1) ‘Clearly I should not have moved into [your house]. Even if nothing else does, the visceral and instinctive reluctance I feel at putting Will’s ashes into this earth tells me that.’
2) ‘ … and I want to lay Will’s ashes to rest in some good, peaceful, honest ground.’
It was not the truth, as his words in the hospital later proved. Those sentences were written deliberately to wound her: it was his sole intent. Let there be no illusion. Jim Perrin is capable of the most subtle and exceptional mental cruelty. (Many of those who have contacted us have told us of their own frightening experiences with him.) As we have said already, these words were written to Jac when she was in Yorkshire, terribly frail during the on-going sessions of her chemotherapy — and with only months of life remaining. How could he have written to her in that way? It was a quite appalling thing to do and the action of an incredibly heartless man.
Our main point is that his ‘statement of intent’ in the hospital indicated quite clearly (and quite contrary to what he written so hurtfully when she was alive) that he had every intention of staying in the house; that he expected to be in control of the situation; and that he was planning to bury our sister’s ashes — had her family not vehemently refused — in the garden of that house, beside those of his son.
* * * * *
His accusation, for that is what it is, that he was stolen from, is absolutely without foundation — indeed Jac’s ‘Welsh’ sister had to speak to him most strongly in order to get him to RETURN items belonging to the family which he had taken from the house in the ‘to and fro’ of his removal.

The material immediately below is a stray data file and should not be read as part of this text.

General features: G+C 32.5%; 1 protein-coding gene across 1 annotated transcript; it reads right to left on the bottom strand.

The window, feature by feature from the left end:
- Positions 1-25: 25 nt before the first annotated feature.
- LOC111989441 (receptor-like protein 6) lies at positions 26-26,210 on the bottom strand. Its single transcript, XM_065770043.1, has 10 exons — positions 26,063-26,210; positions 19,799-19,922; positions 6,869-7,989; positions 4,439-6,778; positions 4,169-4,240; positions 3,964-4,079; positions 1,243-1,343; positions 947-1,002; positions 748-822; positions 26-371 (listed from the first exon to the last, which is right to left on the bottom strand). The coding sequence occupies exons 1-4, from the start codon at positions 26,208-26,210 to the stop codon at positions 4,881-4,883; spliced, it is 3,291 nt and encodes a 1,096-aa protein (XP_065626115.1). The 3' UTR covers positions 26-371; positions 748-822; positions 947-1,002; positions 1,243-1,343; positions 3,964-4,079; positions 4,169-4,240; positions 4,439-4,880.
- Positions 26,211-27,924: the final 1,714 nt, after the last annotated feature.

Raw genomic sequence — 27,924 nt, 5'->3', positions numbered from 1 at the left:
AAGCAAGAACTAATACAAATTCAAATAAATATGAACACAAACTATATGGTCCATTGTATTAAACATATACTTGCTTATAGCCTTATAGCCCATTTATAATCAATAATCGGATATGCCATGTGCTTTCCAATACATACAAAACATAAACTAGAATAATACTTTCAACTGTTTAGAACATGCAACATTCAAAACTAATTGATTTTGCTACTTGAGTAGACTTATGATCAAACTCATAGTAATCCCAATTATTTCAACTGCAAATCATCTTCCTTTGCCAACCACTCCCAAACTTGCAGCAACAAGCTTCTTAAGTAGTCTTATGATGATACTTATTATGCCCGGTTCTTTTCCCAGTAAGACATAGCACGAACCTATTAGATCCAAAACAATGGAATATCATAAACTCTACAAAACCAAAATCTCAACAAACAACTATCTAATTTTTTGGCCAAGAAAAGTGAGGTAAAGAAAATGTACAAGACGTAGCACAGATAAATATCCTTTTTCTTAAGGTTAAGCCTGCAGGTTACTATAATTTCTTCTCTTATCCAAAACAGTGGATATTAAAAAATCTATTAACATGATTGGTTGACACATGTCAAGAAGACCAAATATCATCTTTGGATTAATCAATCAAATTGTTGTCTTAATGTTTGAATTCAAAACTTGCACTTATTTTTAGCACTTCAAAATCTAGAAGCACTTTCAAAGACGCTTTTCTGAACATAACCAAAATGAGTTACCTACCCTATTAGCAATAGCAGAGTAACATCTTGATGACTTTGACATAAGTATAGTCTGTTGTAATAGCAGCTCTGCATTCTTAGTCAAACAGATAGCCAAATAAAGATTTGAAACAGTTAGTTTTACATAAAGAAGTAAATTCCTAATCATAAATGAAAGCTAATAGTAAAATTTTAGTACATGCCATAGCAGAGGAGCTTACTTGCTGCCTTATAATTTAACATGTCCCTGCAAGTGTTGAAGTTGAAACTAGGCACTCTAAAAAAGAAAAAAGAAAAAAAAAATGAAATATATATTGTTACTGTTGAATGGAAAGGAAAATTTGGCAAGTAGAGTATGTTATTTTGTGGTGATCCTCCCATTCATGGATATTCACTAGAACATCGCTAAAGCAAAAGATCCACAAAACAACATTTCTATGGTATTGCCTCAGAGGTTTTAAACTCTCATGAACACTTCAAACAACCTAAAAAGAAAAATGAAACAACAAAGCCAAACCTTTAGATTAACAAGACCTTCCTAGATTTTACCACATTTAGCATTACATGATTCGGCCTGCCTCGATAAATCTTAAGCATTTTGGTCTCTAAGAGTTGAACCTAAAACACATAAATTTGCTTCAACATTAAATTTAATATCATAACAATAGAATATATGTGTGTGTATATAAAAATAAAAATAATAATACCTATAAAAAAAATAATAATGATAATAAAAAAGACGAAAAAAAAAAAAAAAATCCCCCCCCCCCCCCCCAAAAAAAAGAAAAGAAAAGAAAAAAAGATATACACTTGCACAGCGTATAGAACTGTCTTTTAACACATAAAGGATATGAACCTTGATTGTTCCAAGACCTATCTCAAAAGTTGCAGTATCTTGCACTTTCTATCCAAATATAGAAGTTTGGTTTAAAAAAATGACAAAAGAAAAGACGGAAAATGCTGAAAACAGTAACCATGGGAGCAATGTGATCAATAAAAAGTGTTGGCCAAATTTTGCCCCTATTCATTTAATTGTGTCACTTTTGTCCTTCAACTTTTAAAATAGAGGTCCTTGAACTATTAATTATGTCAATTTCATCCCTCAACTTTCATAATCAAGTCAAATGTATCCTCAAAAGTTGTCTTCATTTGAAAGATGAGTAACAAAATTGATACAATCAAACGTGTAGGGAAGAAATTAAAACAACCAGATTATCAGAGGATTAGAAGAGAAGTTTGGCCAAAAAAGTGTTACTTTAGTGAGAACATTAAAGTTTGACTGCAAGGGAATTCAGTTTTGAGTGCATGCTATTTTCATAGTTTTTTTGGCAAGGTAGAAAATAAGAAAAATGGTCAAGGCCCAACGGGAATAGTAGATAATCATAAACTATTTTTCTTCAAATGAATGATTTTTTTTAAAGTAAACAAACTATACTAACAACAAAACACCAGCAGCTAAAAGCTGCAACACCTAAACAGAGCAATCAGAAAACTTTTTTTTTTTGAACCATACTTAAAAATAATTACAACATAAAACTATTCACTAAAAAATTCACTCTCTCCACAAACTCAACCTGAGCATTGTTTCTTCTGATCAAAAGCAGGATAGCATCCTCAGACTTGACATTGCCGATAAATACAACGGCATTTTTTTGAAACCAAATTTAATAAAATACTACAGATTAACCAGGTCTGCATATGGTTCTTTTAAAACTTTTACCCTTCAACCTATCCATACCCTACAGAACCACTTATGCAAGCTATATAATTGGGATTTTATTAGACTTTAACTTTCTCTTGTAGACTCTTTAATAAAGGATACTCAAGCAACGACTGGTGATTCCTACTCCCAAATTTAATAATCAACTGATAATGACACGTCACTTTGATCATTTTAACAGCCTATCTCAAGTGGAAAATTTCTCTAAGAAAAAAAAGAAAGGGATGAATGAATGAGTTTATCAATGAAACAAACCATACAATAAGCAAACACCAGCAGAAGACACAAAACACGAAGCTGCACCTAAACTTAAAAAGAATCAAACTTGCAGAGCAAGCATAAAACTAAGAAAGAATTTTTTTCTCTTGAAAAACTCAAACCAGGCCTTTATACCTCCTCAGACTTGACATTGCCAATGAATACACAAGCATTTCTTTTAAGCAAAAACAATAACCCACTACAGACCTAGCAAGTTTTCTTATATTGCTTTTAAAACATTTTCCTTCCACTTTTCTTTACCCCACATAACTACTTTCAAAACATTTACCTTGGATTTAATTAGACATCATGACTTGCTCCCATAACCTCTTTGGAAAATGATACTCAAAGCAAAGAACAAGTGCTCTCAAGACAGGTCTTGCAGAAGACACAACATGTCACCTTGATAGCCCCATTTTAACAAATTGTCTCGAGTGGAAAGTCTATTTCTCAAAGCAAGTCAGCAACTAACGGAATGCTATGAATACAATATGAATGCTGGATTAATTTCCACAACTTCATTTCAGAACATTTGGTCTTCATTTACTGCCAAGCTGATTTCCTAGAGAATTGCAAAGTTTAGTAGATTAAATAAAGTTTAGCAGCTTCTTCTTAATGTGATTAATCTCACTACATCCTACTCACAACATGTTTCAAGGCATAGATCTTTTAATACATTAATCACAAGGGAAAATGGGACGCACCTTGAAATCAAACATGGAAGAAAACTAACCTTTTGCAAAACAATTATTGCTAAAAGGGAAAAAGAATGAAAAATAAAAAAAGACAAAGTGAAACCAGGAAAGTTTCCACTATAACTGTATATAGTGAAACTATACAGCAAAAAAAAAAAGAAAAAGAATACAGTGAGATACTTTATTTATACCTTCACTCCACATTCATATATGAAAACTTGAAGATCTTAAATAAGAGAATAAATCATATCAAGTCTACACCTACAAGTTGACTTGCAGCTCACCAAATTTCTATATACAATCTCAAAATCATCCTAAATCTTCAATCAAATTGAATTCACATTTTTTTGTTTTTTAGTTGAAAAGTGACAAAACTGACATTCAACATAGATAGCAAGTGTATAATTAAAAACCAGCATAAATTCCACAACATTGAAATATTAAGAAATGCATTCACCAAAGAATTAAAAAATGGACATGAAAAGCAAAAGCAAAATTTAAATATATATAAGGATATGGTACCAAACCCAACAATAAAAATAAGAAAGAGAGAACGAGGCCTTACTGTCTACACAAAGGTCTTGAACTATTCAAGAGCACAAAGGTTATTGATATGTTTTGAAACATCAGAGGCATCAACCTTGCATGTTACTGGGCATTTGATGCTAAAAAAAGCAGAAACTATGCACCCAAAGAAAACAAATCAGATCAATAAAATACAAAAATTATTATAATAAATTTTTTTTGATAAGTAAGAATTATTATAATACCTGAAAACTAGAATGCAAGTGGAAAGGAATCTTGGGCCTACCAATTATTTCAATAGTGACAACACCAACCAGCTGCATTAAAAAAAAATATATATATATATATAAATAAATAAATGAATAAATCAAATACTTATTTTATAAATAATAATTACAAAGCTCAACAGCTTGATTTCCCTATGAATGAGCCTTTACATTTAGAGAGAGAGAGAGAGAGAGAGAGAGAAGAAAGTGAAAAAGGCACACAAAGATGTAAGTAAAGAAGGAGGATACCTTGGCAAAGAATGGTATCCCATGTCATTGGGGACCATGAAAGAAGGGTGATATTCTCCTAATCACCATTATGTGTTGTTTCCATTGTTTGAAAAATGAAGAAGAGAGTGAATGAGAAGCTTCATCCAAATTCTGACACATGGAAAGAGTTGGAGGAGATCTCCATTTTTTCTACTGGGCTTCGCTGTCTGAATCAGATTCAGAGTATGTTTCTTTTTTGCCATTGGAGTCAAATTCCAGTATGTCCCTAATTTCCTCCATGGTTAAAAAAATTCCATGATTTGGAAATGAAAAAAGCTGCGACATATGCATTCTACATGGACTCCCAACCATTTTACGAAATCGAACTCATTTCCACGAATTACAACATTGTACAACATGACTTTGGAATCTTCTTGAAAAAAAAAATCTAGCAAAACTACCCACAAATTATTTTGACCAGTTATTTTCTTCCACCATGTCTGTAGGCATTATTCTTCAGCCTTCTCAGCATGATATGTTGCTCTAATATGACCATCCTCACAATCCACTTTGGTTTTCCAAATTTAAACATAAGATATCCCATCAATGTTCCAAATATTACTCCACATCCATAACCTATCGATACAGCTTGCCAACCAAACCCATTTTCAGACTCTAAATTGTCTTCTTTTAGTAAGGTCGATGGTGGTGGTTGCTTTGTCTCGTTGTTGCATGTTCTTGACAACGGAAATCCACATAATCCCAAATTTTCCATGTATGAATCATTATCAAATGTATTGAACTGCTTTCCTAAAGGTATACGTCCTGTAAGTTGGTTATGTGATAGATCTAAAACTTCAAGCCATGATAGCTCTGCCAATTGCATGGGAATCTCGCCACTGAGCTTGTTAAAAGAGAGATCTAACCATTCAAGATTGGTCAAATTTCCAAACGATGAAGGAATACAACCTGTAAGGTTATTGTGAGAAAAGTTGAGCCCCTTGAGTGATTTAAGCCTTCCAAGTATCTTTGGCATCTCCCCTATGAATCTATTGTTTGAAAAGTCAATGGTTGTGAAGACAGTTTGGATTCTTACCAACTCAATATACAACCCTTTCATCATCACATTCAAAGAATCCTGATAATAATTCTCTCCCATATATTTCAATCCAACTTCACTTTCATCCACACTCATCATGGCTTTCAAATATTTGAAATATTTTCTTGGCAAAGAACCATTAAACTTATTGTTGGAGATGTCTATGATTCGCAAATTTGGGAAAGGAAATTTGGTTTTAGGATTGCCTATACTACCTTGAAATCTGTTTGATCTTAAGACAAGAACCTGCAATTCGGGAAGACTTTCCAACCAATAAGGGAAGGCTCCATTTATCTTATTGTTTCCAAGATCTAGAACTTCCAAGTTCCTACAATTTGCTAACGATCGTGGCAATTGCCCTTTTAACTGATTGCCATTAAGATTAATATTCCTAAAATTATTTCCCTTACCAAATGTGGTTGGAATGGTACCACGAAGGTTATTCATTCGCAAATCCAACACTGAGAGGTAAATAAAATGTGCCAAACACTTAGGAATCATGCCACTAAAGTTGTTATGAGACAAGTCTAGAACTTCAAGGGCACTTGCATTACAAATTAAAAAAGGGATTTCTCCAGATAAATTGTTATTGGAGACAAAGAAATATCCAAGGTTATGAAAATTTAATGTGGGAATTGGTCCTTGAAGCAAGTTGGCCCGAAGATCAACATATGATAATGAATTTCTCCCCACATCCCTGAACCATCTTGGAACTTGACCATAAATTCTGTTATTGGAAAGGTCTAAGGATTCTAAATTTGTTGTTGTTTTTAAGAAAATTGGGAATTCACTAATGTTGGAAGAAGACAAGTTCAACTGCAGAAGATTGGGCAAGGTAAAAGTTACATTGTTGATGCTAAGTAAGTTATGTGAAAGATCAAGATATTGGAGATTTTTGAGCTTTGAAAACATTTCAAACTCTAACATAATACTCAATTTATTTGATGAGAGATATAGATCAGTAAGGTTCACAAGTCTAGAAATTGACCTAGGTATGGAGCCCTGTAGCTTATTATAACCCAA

His almost incoherent rage that his plan to stay at the house — to take over the tenancy from our sister’s children — was foiled, has finally worked through and by black alchemy has resulted in these most vengeful passages.
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Jac’s home is a very ‘desirable residence’ — in the wilds of lovely moorland, miles away from the stresses of town life, and we quite understand why Jim Perrin, who had been there for eighteen months (and apart from being hidden from the Child Maintenance Service) would wish to continue to live there. He had laid his plans to do so, as we have shown in an earlier post: ref. ‘Overheard’, but to set about it as he did, to attempt to take over the tenancy (by telling Jac’s children that it had been her dying wish that he should do so) was nothing but a cynical ploy and profoundly dishonest: when his strategem failed he told her ‘Welsh’ sister of his intentions; he had arranged to go firstly to Ireland to stay with a former partner, and thence to the French Pyrénées.
He seemed to have accepted that, after all, he could not stay at the house and he arranged to take away his things in due course.